On Thursday, January 5, President Barack Obama announced a new, leaner US defense strategy. DW spoke with America expert Johannes Thimm about how severe the envisioned budget cuts will actually be.
Johannes Thimm is an America expert at the German Institute for International and Security Affairs in Berlin.
Deutsche Welle: The most spectacular-sounding announcement from Obama's Thursday press conference on the new defense strategy was that the US was giving up the idea of being able to fight two wars simultaneously. How important is this really?
Johannes Thimm: I'd argue that people are making more out of it than it really is. The guideline of being able to wage two large-scale ground wars at once was a theoretical one. It was there to advocate the idea that the US has the most powerful military in the world and is active all over the world. The Defense Strategic Guidance is a very general document. We'll have to wait for the budget to see where the cuts are actually being made. What I would stress is that the US is still responsible for almost half of global defense expenditures, meaning it spends almost as much on defense as the rest of the world combined. And that includes a lot of US allies. The US will still be able to intervene in several situations simultaneously. What it may mean is that the US won't be able to wage two large-scale ground wars at once. But then you have to ask yourself: How likely is that prospect?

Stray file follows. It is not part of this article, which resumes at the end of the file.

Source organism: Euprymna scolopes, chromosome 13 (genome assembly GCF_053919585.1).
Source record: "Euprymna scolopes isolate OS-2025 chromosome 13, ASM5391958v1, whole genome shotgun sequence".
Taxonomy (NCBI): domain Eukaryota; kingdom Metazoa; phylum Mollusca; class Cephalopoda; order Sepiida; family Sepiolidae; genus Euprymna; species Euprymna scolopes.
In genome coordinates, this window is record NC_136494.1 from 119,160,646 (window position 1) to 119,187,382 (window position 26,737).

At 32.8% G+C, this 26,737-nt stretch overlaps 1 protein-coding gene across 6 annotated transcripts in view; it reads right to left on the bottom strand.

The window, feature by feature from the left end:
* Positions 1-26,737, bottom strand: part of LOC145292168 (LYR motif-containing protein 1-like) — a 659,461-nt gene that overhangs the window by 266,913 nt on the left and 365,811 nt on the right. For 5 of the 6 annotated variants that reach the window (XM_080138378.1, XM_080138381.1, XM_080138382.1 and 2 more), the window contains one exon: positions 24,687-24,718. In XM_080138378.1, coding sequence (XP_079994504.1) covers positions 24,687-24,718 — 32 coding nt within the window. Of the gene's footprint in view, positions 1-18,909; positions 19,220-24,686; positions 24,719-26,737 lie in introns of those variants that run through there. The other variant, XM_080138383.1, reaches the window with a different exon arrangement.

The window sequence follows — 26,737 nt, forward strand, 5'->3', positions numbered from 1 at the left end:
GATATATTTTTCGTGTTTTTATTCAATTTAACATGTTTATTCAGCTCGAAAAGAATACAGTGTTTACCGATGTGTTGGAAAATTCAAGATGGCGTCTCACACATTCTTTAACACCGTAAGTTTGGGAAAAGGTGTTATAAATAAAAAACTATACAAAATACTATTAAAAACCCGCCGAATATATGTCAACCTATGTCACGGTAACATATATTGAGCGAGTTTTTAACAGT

The US emphasis is turning toward Asia, and Obama mentioned China explicitly, saying the US needed to be able to combat “asymmetrical means” of conflict. What might he have meant by that?